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  • Print publication year: 2018
  • Online publication date: October 2019

2 - A Competent Military Force: England's Existing System of Recruitment


When the Prince left Plymouth on 9 September 1355, a sizeable though not extraordinarily large army sailed with him. This force had to be recruited, paid and equipped. It had to be organized, and effective organization required a certain amount of bureaucracy and the attendant support staff. But as with purveyance, recruiting an army was something of which the English had experience.


The Anglo-Gascon force that marched from Bordeaux was by no means a small army; nor was it unusually large for the fourteenth century, even after the Black Death. Previous estimates of its total size vary from too low (3400) – usually because the Gascons are not included – to obviously exaggerated. Discounting the several thousand Gascons, of course, skews the numbers downward. The assumption is that the chroniclers always exaggerated their figures, and revising those figures downward is also problematic, as in most instances there is no explanation for why and how the numbers were established. Logistics and ineluctable realities, as well as the administrative documents, can be used to check the accuracy of the chroniclers and correct them as appropriate so that we can arrive at a figure more precise than John Trevisa's ‘many men of armes and archeres.’ First, though, a brief survey of previous estimates will illustrate the variety of figures and methods used to arrive at them.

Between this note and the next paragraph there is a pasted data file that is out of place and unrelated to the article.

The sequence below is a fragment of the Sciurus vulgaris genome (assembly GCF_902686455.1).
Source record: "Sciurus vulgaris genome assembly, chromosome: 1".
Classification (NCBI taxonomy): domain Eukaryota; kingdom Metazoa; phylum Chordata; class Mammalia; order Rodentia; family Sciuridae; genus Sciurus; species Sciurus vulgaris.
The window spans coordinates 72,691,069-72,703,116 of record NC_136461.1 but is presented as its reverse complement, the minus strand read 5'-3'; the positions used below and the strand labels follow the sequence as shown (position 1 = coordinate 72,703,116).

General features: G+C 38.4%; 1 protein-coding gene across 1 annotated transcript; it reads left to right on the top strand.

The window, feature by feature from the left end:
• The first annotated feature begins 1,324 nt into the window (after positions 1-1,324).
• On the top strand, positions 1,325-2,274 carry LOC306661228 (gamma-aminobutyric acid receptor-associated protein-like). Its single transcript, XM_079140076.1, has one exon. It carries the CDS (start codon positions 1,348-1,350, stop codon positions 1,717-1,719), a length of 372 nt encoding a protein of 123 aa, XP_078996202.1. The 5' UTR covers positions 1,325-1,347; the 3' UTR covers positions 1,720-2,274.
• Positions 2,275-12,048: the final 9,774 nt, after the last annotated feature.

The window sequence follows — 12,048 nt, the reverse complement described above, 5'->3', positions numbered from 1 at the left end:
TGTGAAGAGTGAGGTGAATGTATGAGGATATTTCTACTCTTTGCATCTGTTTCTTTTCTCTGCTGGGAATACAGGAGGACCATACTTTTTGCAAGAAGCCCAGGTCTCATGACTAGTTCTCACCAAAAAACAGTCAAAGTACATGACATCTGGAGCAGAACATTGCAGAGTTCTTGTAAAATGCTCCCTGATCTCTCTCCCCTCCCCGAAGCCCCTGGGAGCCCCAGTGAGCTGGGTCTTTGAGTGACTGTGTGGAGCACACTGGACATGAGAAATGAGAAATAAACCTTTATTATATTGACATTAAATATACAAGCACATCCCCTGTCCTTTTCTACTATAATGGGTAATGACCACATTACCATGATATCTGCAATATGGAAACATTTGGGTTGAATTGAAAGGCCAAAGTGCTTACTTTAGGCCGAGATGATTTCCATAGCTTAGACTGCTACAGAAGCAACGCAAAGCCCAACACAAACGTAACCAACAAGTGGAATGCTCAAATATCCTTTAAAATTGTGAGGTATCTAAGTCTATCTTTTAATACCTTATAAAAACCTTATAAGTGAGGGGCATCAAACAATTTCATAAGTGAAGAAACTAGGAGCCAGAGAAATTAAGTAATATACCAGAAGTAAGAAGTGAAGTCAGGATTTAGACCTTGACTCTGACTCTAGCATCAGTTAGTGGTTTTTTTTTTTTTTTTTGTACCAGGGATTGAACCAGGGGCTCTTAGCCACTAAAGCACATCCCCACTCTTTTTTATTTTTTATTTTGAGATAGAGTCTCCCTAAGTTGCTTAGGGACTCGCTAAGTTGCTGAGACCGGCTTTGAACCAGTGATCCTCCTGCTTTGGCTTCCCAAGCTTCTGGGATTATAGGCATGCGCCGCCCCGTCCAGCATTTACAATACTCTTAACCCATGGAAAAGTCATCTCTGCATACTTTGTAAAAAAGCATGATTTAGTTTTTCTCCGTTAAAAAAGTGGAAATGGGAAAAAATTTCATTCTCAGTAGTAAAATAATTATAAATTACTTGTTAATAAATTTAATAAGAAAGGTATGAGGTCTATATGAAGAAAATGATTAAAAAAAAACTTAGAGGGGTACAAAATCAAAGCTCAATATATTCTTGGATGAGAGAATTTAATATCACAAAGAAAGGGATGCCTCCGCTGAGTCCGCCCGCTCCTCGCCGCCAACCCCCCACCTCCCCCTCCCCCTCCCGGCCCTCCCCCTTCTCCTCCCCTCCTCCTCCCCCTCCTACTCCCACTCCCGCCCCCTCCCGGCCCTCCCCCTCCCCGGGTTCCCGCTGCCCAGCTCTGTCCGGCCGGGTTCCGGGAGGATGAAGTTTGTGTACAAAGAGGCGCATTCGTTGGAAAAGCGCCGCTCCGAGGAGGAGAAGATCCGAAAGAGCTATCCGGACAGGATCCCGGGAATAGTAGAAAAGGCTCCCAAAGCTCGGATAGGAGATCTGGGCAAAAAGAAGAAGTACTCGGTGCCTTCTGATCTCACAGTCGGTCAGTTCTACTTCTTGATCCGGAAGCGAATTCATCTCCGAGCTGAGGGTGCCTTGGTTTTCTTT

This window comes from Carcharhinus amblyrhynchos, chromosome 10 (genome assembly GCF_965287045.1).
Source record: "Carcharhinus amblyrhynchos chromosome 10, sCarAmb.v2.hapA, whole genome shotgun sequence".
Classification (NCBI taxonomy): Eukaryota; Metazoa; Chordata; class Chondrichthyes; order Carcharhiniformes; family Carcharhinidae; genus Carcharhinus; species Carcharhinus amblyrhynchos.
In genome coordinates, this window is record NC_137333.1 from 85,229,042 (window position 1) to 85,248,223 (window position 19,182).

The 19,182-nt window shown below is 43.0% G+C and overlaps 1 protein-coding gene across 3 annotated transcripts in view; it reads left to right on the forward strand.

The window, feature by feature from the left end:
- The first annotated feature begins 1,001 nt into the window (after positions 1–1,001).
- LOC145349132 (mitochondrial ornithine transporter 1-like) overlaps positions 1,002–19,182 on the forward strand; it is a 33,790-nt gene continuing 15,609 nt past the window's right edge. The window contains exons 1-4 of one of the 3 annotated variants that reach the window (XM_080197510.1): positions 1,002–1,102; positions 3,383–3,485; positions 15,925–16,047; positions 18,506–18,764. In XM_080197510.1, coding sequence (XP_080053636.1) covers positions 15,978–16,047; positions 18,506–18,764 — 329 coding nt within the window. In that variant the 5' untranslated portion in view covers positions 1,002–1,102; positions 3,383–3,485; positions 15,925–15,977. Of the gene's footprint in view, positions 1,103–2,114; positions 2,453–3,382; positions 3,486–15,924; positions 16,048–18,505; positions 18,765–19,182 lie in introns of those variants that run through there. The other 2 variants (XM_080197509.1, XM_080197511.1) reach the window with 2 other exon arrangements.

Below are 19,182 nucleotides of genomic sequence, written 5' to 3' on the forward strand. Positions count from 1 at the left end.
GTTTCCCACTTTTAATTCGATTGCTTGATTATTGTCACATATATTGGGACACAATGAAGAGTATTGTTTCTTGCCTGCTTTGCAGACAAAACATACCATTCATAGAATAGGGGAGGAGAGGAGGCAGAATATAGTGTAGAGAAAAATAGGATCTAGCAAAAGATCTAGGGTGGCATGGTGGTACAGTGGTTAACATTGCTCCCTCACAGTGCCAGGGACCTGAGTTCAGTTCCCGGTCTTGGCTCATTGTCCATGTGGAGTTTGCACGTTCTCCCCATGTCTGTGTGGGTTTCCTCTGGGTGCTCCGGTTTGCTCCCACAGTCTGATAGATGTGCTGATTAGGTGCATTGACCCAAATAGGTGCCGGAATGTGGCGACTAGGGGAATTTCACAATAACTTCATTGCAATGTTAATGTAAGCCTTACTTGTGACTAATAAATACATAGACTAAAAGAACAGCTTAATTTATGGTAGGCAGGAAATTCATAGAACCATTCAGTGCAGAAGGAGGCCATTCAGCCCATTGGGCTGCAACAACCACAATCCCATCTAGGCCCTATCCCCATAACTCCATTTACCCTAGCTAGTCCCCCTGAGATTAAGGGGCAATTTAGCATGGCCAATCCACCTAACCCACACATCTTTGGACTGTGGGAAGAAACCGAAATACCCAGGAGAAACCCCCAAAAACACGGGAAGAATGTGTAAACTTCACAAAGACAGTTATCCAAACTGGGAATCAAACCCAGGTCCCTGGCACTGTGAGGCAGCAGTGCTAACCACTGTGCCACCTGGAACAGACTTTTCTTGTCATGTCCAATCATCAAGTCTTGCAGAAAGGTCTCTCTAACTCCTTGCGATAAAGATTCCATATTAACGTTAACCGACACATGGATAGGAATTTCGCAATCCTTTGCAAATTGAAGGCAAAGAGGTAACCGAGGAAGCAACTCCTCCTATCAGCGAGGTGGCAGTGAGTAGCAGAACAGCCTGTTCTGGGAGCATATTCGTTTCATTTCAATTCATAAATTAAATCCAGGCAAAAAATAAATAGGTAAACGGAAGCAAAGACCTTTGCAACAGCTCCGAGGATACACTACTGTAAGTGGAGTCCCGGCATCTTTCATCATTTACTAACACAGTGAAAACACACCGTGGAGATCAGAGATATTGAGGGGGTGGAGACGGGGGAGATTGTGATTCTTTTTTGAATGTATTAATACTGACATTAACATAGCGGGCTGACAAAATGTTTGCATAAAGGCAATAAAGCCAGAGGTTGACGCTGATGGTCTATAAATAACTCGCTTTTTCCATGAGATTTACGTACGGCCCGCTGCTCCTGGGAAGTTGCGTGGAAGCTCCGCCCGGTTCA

Herbert Hewitt, in his study of the expedition, only offers numbers for the English troops. He gives the following figures: ‘1000 men-at-arms, 1000 horse archers, 300 to 400 foot archers, about 170 Welshmen.’ His numbers are based on the earlier works of A.E. Prince and J.H. Ramsay, as well as the chronicles and the indenture between the Prince and Edward III, but he offers no further explanation as to how he arrived at these figures.

Ramsay concludes the Prince took 3400 men to Gascony: the 1100 men specified in the indenture for the Prince's personal retinue and then double that number for the magnates’ contingents, thereby arriving at an estimate close to Robert of Avesbury's 3000, plus Welshmen. It is unclear why and how he arrives at that number for the earls’ retinues.

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